Also Features a 70% Reverse Indent by a QUARTER Planchet
By Mike Byers for Mint Error News ……
All Ike dollar off-metals are highly prized by serious collectors of major U.S. Mint Errors and collectors of Ike dollars. The only two that are occasionally available are the Ike dollar struck on a Philippine 1 Piso planchet and the Ike dollar struck on a U.S. clad half dollar planchet. All other Ike dollar off-metals vary from scarce to rare to unique. They occasionally surface for sale and are competitively sought after.
The unique Ike dollar off-metal in this offering was struck on a U.S. quarter planchet. That is exciting since there are only six Ike dollars on quarter planchets known.
There is more to this mint error that propels it into the category of unique U.S. major mint errors. The reverse was indented by a U.S. quarter planchet, approximately 70%. Although the PCGS insert notes that it is indented by an Ike dollar planchet, that is incorrect. It has been indented by a quarter planchet! An Ike dollar that has been indented by a smaller planchet is in itself a rare mint error. There are a few Ike dollars known that have been indented by smaller denomination planchets on the obverse or reverse. The fascinating aspect of this unique Ike dollar is that it is an off-metal (on a quarter planchet) and indented by a smaller planchet (U.S. quarter). This combination is unique on this mint error.
In order for this unlikely mint error to have occurred, two quarter planchets would have had to enter the collar, both off-center on top of each other and both struck by Ike dollar dies. This would be an off-metal mated pair if the other matching piece survived. But after almost 50 years it has not been discovered.
This type of mint error sequence (off-metal and indented by off-metal planchet) is so rare that my research indicates that there are no known examples. This dollar on a quarter planchet and indented by quarter planchet would be the only known example.
There are examples of U.S. mint errors that are mated and one is also an off-metal. Three that come to mind are: A Proof Ike dollar indented and mated to a cent that sold for $40,250, A Franklin half dollar mated to a cent planchet that sold for $20,125 and a Jefferson nickel mated to a cent that sold for $7,475.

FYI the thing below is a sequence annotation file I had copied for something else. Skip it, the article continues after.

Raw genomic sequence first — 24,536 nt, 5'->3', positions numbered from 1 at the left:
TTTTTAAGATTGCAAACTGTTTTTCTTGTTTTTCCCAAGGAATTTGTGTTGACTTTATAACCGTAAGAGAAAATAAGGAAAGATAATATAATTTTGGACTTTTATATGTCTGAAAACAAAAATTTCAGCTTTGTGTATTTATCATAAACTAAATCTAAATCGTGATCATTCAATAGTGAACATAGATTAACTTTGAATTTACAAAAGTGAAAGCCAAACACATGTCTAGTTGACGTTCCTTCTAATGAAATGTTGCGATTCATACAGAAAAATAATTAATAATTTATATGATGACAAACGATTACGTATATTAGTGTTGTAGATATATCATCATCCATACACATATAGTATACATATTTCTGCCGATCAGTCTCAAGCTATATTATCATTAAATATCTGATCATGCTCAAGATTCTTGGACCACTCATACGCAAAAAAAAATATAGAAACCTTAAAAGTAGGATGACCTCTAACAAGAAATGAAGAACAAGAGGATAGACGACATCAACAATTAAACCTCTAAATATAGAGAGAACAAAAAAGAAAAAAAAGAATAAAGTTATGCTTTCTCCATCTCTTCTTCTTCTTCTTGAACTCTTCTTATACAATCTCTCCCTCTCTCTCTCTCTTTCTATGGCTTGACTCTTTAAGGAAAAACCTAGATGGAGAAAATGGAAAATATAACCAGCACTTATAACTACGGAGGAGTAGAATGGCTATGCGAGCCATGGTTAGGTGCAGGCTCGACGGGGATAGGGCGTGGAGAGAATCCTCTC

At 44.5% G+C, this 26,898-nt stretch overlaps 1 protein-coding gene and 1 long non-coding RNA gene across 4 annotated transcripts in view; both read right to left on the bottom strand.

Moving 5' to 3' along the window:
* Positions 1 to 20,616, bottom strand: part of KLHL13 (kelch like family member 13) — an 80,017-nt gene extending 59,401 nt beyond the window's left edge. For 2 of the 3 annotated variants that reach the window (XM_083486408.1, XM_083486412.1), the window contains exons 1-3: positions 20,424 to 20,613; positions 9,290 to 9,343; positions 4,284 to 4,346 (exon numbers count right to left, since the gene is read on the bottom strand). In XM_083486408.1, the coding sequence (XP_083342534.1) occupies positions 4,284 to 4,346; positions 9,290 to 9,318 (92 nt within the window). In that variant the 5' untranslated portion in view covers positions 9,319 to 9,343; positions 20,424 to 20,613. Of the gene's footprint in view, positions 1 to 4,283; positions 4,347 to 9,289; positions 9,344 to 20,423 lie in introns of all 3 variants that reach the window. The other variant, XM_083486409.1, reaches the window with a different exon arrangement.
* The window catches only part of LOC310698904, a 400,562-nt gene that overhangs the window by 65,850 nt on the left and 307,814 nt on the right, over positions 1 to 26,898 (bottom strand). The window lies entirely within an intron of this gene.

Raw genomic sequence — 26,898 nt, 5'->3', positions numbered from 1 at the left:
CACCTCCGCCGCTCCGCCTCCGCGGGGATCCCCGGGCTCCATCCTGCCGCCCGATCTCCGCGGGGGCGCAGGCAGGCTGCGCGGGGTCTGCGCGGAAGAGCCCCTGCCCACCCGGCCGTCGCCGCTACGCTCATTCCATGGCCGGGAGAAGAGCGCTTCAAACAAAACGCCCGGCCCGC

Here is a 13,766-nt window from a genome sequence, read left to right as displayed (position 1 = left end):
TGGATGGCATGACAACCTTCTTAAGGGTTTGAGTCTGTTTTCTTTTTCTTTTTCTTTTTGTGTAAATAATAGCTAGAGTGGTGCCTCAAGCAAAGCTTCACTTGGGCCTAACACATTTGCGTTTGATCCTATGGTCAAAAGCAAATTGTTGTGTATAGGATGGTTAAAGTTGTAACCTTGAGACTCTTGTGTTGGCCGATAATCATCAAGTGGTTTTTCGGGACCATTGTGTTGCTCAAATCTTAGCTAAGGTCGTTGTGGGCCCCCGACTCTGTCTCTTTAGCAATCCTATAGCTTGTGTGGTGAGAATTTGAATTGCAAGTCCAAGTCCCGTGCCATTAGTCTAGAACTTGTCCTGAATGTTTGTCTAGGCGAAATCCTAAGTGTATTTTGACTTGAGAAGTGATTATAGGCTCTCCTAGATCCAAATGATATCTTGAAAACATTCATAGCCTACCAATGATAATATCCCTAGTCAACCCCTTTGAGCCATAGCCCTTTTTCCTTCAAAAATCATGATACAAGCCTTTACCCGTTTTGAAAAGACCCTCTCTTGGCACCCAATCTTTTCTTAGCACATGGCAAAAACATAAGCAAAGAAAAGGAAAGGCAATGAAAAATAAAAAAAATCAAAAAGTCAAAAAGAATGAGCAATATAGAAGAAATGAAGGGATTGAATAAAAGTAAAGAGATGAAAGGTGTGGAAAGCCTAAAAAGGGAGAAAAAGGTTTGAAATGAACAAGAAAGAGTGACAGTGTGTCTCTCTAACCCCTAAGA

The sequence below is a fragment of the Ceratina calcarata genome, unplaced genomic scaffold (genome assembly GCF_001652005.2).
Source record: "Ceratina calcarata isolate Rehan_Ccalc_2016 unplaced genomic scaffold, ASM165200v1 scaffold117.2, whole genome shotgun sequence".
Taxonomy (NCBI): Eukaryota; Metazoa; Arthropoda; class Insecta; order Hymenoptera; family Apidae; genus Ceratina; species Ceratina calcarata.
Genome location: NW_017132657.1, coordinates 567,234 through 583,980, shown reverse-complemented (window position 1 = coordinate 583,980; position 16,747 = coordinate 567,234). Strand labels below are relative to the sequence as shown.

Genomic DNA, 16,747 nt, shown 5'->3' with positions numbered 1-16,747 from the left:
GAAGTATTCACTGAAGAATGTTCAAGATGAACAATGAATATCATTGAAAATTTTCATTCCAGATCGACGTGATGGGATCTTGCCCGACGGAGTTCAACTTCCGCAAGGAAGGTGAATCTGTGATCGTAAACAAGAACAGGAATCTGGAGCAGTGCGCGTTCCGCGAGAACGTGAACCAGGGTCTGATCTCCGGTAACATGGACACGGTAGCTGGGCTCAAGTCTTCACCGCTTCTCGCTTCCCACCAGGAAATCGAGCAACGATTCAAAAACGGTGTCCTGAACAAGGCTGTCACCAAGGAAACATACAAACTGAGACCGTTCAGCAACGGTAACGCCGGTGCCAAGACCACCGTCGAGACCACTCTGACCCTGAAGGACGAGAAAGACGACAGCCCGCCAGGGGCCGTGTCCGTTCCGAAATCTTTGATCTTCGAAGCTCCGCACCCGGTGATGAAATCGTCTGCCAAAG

This unique Ike dollar belongs in a collection of U.S. major mint errors or in an Ike dollar collection.
* * *
World’s Greatest Mint Errors
The book World’s Greatest Mint Errors is an enjoyable numismatic resource packed full of some of the rarest, most dramatic and extraordinary errors and die trials ever assembled in one publication. It combines stunning imagery with the most accurate information available to provide anyone interested in mint errors with the latest data on mint error coins from the United States and around the world. Hundreds of spectacular errors are pictured. Each error coin photo is presented in full color and enlarged to enhance the smallest details.
Some of the error coins featured in this book have never been seen by the public before, and each is described in great detail as to the type of error, the assigned grade, rarity, and estimated value. The release of World’s Greatest Mint Errors has only helped to further interest in the field in non-collectors and advanced collectors alike. This book is a must-have for every numismatic library.
Get Your Copy of World’s Greatest Mint Errors from CoinWeek Supplies
The U.S. Mint is a cauldron of corruption. A genuine mint error is an extraordinary event. What we have today are employees who have been approached to pull off the near impossible: mixing and matching planchets. In addition, prices went through the roof when it was realized there was no obligation to meet demand. The interference of third-part graders, a pseudo subjective science if ever there was one, has ruined whatever the average collector once enjoyed in favor of a cabal ruled by investors. Why would anyone bother grading a monster box of presumably perfect 2020 dollars? Whatever happened to the joys of simple collecting? Has it occurred to anyone that with each additional grading, the Fair Market Value of a coin drops? Caveat Emptor!